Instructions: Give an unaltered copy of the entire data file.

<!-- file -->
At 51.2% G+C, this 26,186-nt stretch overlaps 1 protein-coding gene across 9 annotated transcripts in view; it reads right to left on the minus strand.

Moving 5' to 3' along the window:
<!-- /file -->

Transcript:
At 51.2% G+C, this 26,186-nt stretch overlaps 1 protein-coding gene across 9 annotated transcripts in view; it reads right to left on the minus strand.

Moving 5' to 3' along the window: